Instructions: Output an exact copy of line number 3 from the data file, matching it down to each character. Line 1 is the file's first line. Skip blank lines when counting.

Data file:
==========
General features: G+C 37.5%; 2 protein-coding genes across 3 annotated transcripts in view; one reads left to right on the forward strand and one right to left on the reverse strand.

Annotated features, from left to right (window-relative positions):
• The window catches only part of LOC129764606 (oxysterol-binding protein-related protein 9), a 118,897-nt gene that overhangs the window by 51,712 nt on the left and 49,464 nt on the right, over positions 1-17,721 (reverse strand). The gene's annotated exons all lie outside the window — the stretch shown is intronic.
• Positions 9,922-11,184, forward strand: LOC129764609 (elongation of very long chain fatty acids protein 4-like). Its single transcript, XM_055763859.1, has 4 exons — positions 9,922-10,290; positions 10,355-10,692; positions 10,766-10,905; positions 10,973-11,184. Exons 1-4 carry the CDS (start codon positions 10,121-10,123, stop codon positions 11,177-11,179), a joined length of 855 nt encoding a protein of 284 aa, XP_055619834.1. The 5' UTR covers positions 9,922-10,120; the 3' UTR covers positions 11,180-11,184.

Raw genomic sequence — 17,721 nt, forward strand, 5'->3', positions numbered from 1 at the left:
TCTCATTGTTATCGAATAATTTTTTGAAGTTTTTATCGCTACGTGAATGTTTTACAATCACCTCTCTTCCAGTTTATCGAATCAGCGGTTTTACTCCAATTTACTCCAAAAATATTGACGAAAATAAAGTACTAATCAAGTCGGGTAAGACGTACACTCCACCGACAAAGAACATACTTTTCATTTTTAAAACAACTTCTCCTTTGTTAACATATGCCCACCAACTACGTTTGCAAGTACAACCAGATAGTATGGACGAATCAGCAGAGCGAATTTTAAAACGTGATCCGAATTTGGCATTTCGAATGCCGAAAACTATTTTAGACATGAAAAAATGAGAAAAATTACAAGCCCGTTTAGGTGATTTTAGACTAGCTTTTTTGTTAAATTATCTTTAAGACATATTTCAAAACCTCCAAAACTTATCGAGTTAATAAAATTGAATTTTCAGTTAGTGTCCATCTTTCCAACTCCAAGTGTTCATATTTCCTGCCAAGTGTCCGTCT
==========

• The window catches only part of LOC129764606 (oxysterol-binding protein-related protein 9), a 118,897-nt gene that overhangs the window by 51,712 nt on the left and 49,464 nt on the right, over positions 1-17,721 (reverse strand). The gene's annotated exons all lie outside the window — the stretch shown is intronic.